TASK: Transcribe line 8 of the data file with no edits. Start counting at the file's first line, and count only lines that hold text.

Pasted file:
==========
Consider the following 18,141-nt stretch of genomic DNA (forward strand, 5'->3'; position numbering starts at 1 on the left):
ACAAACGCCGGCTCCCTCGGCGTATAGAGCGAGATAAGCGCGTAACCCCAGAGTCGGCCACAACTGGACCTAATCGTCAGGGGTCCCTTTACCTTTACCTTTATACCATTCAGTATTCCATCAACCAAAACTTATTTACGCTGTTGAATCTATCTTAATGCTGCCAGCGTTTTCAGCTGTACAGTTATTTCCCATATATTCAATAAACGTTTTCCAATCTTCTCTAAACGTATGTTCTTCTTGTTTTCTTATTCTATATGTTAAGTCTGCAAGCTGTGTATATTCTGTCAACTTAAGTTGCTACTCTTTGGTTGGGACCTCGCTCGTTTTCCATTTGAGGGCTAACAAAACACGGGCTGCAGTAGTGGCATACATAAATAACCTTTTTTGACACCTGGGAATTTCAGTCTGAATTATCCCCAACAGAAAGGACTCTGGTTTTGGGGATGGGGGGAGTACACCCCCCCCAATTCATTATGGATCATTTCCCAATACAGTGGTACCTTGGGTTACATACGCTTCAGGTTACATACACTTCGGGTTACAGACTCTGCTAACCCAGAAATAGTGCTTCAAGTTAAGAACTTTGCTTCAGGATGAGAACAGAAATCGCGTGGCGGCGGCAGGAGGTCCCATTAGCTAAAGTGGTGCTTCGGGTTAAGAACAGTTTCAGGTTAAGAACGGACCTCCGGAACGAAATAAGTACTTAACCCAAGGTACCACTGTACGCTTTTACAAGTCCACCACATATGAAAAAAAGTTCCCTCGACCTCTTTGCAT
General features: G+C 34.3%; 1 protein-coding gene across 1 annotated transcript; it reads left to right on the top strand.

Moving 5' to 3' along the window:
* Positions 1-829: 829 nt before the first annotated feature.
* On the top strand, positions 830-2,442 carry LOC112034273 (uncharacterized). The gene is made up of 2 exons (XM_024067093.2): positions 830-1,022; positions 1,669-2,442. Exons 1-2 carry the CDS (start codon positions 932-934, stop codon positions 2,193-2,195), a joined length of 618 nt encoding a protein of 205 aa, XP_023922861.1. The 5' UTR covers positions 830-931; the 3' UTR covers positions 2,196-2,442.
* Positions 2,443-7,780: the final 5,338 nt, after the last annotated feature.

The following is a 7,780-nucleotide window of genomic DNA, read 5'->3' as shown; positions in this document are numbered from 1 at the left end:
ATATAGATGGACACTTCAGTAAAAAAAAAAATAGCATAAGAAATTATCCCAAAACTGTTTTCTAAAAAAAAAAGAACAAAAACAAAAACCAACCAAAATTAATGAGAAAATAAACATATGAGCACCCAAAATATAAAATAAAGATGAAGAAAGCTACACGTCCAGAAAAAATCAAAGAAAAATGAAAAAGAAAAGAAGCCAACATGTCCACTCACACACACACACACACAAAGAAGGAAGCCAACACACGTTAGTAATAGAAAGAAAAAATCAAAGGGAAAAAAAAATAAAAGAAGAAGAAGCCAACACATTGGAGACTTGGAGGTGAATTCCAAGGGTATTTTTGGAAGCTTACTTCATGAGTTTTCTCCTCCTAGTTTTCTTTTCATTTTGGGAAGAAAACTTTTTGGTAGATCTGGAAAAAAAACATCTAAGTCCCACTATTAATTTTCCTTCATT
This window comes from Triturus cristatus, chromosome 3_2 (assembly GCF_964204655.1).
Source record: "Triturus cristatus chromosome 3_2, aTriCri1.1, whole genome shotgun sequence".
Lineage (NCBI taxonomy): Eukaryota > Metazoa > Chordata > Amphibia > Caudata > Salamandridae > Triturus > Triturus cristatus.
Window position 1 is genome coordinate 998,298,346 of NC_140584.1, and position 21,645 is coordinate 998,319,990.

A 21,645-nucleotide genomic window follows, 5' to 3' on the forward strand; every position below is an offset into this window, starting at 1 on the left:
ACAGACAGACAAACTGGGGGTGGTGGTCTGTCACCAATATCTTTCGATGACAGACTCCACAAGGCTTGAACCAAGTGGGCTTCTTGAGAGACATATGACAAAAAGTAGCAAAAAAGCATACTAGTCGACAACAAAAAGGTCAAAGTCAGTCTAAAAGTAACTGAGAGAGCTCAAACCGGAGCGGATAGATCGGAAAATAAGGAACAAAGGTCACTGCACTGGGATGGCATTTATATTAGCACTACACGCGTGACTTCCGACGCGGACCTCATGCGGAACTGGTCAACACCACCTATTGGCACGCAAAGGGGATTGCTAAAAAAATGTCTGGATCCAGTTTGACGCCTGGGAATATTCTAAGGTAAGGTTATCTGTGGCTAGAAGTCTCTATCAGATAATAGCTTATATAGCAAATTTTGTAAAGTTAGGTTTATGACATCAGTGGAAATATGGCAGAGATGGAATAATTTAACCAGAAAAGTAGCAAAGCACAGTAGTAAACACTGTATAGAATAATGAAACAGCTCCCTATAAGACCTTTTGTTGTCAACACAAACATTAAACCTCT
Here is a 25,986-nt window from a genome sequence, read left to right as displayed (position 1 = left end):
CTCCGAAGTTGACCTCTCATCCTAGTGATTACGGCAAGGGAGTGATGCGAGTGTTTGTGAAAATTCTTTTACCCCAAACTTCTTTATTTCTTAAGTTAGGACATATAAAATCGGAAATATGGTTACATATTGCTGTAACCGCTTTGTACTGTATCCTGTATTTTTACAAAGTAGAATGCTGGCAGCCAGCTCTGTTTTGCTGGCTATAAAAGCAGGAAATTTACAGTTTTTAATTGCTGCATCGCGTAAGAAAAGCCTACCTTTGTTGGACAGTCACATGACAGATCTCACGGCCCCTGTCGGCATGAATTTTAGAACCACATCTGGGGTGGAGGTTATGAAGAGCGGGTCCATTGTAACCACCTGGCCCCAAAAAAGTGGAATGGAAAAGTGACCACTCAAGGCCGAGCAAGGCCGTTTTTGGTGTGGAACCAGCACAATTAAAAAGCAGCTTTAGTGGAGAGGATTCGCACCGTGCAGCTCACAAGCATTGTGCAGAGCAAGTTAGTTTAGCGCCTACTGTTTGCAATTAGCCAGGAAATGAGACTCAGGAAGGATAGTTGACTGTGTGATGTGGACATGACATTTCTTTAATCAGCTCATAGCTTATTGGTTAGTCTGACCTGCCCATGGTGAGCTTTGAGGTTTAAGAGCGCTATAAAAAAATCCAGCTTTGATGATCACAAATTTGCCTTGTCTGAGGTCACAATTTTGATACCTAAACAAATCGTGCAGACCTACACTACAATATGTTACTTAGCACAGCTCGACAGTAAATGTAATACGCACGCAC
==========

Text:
The following is a 7,780-nucleotide window of genomic DNA, read 5'->3' as shown; positions in this document are numbered from 1 at the left end: